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In the Health Policy Trenches

Henry A. Waxman

 

Centennial Policy Scholar Series addresses pressing public health issues.
 

Sound research is the foundation of good public health policy. But what does it take to transform data into the effective laws, regulations and guidelines that can improve the health and save the lives of populations?

Central to the process are skilled legislators who can shepherd complex public health bills through Congress to effect meaningful change for the public’s health.

Centennial Policy Scholar Henry A. Waxman, excelled at this work during his 40 years as California’s 33rd Congressional District representative, helping to shape key public health legislation.

As part of his 2015-2016 term at the School, Waxman is hosting the Centennial Policy Scholar Seminar Series to discuss the past, present and future of major public health issues from a policy perspective. Each daylong event is organized by a faculty member and is devoted to an issue that Waxman worked on in Congress. In addition to a public seminar, Waxman participates in side events for students, faculty and community members.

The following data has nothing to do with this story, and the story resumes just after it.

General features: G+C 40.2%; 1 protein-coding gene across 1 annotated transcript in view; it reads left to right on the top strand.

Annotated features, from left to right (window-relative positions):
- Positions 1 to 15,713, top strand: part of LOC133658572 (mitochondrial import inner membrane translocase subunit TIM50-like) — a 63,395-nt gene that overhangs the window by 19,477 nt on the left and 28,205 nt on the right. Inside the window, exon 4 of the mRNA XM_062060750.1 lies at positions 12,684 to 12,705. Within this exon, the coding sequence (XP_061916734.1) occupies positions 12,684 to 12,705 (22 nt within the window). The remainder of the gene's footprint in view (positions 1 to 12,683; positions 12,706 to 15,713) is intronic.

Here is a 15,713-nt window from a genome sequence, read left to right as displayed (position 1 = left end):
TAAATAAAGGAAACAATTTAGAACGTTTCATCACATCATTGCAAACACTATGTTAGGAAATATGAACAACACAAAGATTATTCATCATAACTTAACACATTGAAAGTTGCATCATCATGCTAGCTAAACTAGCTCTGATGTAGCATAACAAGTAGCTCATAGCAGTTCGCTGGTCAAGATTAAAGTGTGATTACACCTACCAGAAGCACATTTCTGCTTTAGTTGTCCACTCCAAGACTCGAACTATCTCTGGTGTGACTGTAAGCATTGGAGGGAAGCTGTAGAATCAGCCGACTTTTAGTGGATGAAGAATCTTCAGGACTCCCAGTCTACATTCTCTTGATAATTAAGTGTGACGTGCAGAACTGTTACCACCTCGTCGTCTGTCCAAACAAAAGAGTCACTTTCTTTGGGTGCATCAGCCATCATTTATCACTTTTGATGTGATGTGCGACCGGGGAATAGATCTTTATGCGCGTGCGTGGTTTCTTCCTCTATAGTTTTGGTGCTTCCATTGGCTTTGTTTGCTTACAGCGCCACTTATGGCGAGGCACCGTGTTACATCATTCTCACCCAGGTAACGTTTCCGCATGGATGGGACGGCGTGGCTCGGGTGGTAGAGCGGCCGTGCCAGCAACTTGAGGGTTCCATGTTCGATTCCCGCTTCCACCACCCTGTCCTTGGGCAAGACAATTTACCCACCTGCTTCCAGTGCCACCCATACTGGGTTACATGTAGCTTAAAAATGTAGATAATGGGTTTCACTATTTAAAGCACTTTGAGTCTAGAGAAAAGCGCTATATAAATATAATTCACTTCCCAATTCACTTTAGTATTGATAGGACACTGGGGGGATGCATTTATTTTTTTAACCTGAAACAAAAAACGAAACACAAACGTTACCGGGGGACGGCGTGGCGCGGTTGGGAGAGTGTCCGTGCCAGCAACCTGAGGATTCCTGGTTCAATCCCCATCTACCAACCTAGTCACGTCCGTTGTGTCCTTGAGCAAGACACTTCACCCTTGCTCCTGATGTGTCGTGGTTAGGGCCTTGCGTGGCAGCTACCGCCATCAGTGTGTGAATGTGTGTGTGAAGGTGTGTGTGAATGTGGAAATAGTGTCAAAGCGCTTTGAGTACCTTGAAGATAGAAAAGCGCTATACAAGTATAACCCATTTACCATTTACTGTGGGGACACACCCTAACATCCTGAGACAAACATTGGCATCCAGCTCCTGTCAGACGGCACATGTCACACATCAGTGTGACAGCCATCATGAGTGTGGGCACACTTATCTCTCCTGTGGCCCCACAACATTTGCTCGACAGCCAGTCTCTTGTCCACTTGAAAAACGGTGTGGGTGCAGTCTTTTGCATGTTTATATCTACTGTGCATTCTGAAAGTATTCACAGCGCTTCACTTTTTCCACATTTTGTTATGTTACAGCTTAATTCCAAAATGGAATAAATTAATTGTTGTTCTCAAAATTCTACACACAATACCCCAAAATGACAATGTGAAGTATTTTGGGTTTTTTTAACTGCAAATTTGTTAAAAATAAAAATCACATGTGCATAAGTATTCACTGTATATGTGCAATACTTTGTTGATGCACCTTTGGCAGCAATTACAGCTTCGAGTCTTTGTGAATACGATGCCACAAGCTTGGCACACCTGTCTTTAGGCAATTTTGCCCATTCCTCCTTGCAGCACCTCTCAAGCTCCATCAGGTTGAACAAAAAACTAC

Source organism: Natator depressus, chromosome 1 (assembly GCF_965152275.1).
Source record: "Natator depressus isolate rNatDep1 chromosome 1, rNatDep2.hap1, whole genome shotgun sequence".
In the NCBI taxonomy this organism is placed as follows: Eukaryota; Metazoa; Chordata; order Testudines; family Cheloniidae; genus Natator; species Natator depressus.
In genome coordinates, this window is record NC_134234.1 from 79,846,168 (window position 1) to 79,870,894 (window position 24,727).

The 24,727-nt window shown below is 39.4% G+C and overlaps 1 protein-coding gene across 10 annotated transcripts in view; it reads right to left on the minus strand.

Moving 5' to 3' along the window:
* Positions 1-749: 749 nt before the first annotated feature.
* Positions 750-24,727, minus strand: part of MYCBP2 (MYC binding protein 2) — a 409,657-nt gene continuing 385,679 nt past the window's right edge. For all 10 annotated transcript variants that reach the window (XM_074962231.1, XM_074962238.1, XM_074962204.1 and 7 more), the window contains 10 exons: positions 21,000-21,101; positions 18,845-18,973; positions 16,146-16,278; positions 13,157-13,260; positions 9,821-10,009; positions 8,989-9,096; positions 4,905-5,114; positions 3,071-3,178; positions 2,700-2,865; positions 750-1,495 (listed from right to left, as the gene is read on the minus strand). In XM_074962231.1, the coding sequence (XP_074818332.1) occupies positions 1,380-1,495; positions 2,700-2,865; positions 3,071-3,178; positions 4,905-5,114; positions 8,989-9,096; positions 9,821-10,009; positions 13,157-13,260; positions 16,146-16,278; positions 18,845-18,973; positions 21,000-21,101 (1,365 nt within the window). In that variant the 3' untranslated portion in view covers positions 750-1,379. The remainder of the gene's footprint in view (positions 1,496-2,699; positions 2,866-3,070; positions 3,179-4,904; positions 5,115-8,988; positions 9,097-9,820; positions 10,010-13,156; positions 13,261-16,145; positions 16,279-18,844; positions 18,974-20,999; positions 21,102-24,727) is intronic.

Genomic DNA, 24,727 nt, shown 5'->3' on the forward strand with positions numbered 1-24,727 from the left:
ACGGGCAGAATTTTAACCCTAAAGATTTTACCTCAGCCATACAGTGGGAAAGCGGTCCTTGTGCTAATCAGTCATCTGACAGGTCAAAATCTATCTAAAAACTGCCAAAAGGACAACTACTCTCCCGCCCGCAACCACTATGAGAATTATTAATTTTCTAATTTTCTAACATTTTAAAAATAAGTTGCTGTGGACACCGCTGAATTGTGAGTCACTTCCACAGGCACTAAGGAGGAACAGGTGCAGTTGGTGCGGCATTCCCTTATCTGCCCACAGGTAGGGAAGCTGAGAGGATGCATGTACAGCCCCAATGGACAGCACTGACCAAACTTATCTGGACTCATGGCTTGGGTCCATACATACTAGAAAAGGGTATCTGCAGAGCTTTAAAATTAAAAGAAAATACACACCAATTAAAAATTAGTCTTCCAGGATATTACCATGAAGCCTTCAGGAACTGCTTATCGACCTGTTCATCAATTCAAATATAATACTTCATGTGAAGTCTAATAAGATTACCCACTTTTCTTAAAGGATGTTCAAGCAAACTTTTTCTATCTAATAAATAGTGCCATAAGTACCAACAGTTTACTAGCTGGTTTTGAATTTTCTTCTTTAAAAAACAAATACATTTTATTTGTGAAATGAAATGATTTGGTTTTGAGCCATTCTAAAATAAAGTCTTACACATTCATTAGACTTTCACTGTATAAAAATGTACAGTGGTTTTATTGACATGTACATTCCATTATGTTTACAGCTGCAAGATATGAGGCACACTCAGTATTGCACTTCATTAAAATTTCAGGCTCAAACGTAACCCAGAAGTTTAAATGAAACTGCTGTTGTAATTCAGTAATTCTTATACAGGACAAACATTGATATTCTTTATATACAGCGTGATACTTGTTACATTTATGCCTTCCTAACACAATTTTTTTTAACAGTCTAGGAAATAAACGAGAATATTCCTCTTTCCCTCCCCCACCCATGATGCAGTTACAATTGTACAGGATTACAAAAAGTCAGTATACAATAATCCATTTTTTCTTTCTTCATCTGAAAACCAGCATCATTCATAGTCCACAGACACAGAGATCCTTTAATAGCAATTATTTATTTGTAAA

“Often, people see policies only in their immediate form after implementation. They don’t realize the history behind them,” says Joshua Sharfstein, MD, associate dean for public health practice and training. “He brings such tremendous experience with health policy and is responsible for much of the progress that has been made on key issues.”

Waxman’s many legislative accomplishments included the Ryan White Care Act on HIV/AIDS, the Hatch-Waxman Act establishing generic drugs, multiple expansions of the Medicaid Program, major improvements to the Clean Air Act and the Clean Water Act, and the Affordable Care Act.  

Health Policy and Management associate professor Colleen Barry, PhD, MPP, organized the upcoming Centennial Policy Seminar on October 21, “Closing the Mental Health and Addiction Treatment Gap Through Policy.”

An expert panel includes two Obama administration officials who work on mental health issues and authorities on mental health and addiction in the context of the criminal justice system, and caring for those with serious mental health disorders.

“Many people that have mental health and addiction diagnoses aren’t getting into treatment and, in many cases, treatment is sub-optimal,” says Barry. “There are huge policy changes happening in the context of the Affordable Care Act… It’s a real opportunity to do a better job of getting people the mental health and addiction care that they need.”

Barry says that Waxman’s seminar series offers students interested in pursuing careers in public health policy the chance to understand some of the real-world challenges in advancing health and well-being.

“It allows them to think critically about how to take the skills they’re learning—statistics, epidemiology, systems science—and apply them to pressing public health policy problems,” says Barry.

—Jackie Powder